Enzyme replacement therapy prevents dental defects in a model of hypophosphatasia

M. D. McKee, Y. Nakano, D. L. Masica, J. J. Gray, I. Lemire, R. Heft, M. P. Whyte, P. Crine, J. L. Millán

Research output: Contribution to journalArticlepeer-review

91 Scopus citations

Abstract

Hypophosphatasia (HPP) occurs from loss-of-function mutation in the tissue-non-specific alkaline phosphatase (TNALP) gene, resulting in extracellular pyrophosphate accumulation that inhibits skeletal and dental mineralization. TNALP-null mice (Akp2-/-) phenocopy human infantile hypophosphatasia; they develop rickets at 1 week of age, and die before being weaned, having severe skeletal and dental hypomineralization and episodes of apnea and vitamin B6-responsive seizures. Delay and defects in dentin mineralization, together with a deficiency in acellular cementum, are characteristic. We report the prevention of these dental abnormalities in Akp2-/- mice receiving treatment from birth with daily injections of a mineral-targeting, human TNALP (sALP-FcD10). sALP-FcD10 prevented hypomineralization of alveolar bone, dentin, and cementum as assessed by micro-computed tomography and histology. Osteopontin - a marker of acellular cementum - was immunolocalized along root surfaces, confirming that acellular cementum, typically missing or reduced in Akp2-/- mice, formed normally. Our findings provide insight concerning how acellular cementum is formed on tooth surfaces to effect periodontal ligament attachment to retain teeth in their osseous alveolar sockets. Furthermore, they provide evidence that this enzyme-replacement therapy, applied early in post-natal life - where the majority of tooth root development occurs, including acellular cementum formation - could prevent the accelerated tooth loss seen in individuals with HPP.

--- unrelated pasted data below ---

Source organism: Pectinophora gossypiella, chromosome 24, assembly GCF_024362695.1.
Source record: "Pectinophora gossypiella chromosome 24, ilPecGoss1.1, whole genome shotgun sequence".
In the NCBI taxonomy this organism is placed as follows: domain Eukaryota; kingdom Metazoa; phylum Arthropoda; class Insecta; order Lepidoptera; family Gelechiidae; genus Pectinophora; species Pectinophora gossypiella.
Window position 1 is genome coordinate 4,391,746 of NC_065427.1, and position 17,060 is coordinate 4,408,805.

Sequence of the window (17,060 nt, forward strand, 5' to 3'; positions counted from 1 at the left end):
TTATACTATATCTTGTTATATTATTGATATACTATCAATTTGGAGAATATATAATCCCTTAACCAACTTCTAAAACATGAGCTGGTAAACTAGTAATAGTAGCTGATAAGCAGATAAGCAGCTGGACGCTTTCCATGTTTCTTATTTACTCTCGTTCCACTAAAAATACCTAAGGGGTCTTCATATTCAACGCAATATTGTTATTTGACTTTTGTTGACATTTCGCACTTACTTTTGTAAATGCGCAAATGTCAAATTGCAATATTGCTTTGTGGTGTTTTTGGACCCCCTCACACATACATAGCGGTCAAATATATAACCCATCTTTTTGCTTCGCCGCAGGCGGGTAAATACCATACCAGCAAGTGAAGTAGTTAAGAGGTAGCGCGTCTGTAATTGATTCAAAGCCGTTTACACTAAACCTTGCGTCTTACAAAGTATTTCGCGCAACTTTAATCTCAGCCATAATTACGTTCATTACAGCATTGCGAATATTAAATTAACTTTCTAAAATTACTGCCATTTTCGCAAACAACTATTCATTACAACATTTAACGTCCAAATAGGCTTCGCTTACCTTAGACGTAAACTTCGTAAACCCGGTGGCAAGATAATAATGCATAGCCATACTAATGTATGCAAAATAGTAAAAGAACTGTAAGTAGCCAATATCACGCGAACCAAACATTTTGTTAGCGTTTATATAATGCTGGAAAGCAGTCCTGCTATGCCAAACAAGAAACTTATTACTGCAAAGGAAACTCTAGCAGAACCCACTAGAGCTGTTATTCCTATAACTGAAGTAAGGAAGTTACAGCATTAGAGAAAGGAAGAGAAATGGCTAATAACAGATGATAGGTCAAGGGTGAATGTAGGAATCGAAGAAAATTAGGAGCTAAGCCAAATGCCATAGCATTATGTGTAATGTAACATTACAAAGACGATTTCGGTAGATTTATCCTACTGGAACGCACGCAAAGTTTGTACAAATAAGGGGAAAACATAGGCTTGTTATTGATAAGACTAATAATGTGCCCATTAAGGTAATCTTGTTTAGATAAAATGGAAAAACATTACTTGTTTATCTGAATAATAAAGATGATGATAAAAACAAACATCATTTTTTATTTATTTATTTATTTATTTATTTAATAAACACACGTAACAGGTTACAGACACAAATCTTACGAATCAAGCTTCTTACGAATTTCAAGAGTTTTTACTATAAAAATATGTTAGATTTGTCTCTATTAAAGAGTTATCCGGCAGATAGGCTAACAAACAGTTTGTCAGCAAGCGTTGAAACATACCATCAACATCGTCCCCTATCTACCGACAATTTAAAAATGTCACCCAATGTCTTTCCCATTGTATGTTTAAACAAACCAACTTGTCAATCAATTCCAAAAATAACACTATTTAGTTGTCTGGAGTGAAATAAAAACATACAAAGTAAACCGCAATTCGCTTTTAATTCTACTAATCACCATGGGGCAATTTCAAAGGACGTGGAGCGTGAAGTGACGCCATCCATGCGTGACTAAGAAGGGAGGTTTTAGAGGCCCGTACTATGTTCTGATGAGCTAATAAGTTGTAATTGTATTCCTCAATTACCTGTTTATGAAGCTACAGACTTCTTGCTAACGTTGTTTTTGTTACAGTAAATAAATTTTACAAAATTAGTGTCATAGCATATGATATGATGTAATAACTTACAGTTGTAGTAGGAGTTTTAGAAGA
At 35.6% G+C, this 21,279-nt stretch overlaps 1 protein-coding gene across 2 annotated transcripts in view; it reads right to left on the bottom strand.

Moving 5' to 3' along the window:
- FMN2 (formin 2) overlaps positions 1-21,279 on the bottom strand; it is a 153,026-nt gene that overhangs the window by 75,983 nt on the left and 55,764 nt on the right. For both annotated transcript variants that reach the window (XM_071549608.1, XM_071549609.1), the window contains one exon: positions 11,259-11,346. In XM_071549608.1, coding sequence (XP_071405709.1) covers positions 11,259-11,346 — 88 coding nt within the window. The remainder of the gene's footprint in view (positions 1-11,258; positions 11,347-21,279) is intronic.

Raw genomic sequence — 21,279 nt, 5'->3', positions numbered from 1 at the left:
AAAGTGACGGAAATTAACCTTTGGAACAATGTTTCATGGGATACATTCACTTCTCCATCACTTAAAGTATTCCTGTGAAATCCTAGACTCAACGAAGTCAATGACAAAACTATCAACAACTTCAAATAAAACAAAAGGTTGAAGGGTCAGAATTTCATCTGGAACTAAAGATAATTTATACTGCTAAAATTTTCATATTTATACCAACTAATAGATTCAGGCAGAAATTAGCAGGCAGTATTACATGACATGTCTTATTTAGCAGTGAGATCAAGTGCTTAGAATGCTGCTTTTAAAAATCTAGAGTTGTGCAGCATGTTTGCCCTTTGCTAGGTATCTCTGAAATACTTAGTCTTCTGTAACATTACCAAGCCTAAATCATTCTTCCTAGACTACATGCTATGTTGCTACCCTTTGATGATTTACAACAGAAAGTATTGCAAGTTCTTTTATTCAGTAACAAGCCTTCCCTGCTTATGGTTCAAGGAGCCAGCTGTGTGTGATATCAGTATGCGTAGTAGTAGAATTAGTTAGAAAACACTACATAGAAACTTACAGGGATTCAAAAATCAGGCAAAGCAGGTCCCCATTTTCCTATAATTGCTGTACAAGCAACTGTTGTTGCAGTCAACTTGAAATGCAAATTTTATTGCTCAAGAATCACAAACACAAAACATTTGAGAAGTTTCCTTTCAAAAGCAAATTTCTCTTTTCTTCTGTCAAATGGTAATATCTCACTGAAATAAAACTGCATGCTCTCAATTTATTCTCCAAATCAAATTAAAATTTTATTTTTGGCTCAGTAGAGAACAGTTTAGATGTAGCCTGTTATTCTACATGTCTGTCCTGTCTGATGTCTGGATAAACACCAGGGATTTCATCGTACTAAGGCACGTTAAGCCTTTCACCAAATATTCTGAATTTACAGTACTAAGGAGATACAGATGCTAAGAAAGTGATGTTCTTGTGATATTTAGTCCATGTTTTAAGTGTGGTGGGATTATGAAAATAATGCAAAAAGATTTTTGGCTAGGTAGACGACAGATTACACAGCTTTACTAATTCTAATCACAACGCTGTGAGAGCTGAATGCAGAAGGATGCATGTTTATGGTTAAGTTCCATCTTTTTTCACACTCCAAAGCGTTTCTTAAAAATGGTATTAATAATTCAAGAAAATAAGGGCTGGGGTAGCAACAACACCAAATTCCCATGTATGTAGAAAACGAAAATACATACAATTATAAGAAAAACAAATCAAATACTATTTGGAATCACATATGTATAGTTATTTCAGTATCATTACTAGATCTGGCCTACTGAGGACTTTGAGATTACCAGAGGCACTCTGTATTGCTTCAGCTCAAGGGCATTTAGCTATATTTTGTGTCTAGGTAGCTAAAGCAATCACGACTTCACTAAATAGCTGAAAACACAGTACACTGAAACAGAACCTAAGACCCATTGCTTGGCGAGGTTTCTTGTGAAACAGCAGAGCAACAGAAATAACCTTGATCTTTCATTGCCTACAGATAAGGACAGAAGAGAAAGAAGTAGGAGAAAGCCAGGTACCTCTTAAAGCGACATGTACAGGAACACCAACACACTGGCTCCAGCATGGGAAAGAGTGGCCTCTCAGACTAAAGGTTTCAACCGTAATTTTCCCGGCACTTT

Original languageEnglish
Pages (from-to)470-476
Number of pages7
JournalJournal of Dental Research
Volume90
Issue number4
DOIs
StatePublished - Apr 2011

Keywords

  • cementum
  • dentin
  • osteopontin
  • tissue-non-specific alkaline phosphatase
  • tooth loss

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